Taking on the informal economy: Is it worth it?
By Graham Kajilwa | July 14th 2015
When Devki Group opened its Sh7 billion plant in Ruiru, Kiambu County, last week, the firm’s chairman, Narendra Guru, asked the Government to address the proliferation of illegal imports from China, which he said were crippling the local steel industry.
“China has created an influx of cheap, counterfeit products in the country and our industries are finding it hard to grow,” he said.
Counterfeit products make up a small portion of the informal market, which, despite the uproar against its existence, continues to grow on a daily basis. Out of world’s population of seven billion, two billion — or about one in four people — are supported by the informal economy, otherwise dubbed the black market.
This sector accounts for 22 per cent of the value of goods and services the world produces, with the businesses in it including counterfeit products, illegal arms and drugs.
In the book Stealth of Nations: The Global Rise of the Informal Economy, author Robert Neuwirth notes that small, illegal and off-the-books businesses account for trillions of dollars in commerce, and employ half of the world’s workers.
Developing countries find themselves the most fertile grounds for black market businesses, largely due to the laxity of anti-counterfeit laws, porous borders and corruption at ports of entry. And in most of these countries, this is the only part of the economy that grows.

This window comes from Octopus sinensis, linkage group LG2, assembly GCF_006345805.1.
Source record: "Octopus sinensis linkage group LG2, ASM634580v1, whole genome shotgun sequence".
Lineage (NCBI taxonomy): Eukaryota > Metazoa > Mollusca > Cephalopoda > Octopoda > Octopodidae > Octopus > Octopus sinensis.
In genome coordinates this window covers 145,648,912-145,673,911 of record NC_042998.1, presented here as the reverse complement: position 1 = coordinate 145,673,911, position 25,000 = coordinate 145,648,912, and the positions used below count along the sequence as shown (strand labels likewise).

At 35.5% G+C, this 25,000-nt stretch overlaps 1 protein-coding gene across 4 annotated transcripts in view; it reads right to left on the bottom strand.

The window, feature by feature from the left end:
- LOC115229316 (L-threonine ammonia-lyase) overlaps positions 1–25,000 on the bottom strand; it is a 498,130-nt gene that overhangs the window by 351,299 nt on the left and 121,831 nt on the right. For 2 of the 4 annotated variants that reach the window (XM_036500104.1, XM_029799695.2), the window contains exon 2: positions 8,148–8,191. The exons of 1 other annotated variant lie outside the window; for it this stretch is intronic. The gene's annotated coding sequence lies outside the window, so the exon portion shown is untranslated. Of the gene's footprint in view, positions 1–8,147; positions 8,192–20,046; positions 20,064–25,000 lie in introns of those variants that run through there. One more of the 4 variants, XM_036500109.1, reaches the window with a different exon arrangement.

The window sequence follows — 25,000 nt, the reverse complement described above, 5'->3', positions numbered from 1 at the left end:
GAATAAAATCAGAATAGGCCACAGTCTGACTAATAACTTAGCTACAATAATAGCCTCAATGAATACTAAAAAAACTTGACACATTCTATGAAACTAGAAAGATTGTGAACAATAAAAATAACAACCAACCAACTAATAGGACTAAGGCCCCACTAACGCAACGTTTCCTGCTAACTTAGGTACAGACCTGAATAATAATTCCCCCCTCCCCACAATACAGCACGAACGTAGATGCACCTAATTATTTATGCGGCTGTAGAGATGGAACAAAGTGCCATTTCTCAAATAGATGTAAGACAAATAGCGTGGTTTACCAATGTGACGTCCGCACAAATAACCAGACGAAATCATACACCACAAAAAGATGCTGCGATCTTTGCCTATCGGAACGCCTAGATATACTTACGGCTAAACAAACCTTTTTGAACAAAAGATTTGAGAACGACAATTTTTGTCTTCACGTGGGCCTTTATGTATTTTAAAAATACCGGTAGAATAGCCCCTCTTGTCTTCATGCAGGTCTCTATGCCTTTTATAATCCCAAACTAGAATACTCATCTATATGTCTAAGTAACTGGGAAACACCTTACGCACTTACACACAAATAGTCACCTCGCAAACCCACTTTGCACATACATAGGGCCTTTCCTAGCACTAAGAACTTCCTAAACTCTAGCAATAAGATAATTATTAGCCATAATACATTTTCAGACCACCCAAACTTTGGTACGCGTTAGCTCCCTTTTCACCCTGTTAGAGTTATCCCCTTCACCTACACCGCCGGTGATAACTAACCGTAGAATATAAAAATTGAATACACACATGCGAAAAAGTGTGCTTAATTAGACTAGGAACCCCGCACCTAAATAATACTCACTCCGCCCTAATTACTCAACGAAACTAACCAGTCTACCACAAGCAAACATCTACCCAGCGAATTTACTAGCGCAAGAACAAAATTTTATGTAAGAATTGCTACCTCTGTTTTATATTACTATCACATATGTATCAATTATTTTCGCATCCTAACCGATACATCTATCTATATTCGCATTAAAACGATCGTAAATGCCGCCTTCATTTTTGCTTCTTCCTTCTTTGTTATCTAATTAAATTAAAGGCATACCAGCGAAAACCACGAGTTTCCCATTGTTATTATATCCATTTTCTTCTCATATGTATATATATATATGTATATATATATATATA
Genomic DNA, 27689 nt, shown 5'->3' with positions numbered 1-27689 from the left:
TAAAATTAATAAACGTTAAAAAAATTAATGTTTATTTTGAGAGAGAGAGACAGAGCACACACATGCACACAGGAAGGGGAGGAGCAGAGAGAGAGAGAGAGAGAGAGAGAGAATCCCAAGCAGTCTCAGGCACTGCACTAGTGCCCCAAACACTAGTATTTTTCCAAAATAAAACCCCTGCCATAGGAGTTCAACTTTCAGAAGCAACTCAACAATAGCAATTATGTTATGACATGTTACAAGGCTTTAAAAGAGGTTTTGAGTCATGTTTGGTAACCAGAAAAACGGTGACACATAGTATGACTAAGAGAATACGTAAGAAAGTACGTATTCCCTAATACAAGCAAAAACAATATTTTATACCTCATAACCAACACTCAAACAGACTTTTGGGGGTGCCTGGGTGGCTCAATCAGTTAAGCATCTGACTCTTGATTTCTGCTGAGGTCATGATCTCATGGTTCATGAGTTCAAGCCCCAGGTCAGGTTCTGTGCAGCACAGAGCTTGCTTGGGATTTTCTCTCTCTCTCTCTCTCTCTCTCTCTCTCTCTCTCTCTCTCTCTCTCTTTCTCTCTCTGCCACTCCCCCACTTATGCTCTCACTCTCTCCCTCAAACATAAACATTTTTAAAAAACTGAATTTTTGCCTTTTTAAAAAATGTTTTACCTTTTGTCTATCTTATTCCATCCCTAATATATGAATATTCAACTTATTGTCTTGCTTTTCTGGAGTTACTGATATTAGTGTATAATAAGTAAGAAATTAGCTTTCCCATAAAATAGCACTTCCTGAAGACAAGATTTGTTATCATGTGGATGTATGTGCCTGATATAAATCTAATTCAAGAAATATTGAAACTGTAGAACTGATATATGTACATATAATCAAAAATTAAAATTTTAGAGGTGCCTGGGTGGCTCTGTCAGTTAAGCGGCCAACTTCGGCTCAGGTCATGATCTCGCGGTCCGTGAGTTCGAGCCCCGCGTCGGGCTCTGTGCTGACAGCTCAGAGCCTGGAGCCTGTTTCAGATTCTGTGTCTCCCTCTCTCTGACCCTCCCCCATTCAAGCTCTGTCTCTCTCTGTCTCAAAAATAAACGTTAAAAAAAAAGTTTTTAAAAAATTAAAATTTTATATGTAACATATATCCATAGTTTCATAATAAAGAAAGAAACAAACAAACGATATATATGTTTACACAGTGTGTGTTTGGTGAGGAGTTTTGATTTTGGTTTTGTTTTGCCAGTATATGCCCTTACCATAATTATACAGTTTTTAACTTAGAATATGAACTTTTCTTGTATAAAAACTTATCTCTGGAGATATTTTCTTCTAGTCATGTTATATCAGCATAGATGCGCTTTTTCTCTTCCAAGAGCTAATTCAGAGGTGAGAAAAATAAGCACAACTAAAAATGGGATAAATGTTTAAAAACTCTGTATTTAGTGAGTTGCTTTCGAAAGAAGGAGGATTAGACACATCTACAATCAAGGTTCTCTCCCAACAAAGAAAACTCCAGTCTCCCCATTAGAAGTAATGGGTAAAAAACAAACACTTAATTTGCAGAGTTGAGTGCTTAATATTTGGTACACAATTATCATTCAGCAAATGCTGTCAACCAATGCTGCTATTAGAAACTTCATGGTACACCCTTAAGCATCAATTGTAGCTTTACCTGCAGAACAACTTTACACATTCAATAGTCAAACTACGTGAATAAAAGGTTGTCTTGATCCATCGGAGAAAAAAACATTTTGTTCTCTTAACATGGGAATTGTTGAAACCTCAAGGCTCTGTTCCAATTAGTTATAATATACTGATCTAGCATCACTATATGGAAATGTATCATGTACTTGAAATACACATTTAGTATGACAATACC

The black market does not necessarily refer to illegal products, but to illegal transactions, where taxes are not paid and economic activity goes unrecorded.
It is estimated that Africa loses up to Sh5 trillion a year in revenue as a result of these illicit business transactions. And we participate in them in Kenya when we make purchases from music and movie vendors, or hawkers with no permits, or from the numerous brokers in every sector of the economy who have no records of tax returns.
Black market products and services are appealing. They are cheap, timely and involve little paperwork. But as much as we blame China for the growth of this shadow economy, we have long been culprits.
As Mr Neuwirth says: “No one should blame China ... other economies simply fail to innovate. China was the first country to come up with dual-sim mobile phones. Even Samsung did not think it was possible.”
Locally, the black market has allowed millions of entrepreneurs to overcome the obstacles to setting up businesses, and forge paths to success. And as Neuwirth puts it, the black market is the best place to test one’s entrepreneurial skills because of its ever changing market trends.
But, despite these advantages, economists argue that a country’s growth depends on more than the jobs the shadow economy excels in creating. Growth requires an accumulation of cash that can be used to finance investments in manufacturing plants, roads, railways and power stations.
Most business people in the shadow economy invest in goods that move fast, not in fixed investments that are vulnerable to confiscation or taxation, but would deepen economic development.
Further, studies have shown that lot of the goods that are sold in the black market would be cheaper to manufacture locally if governments invested in better infrastructure or cheaper electricity. But this becomes difficult to do when tax evaders make up the majority of a country’s revenue base.
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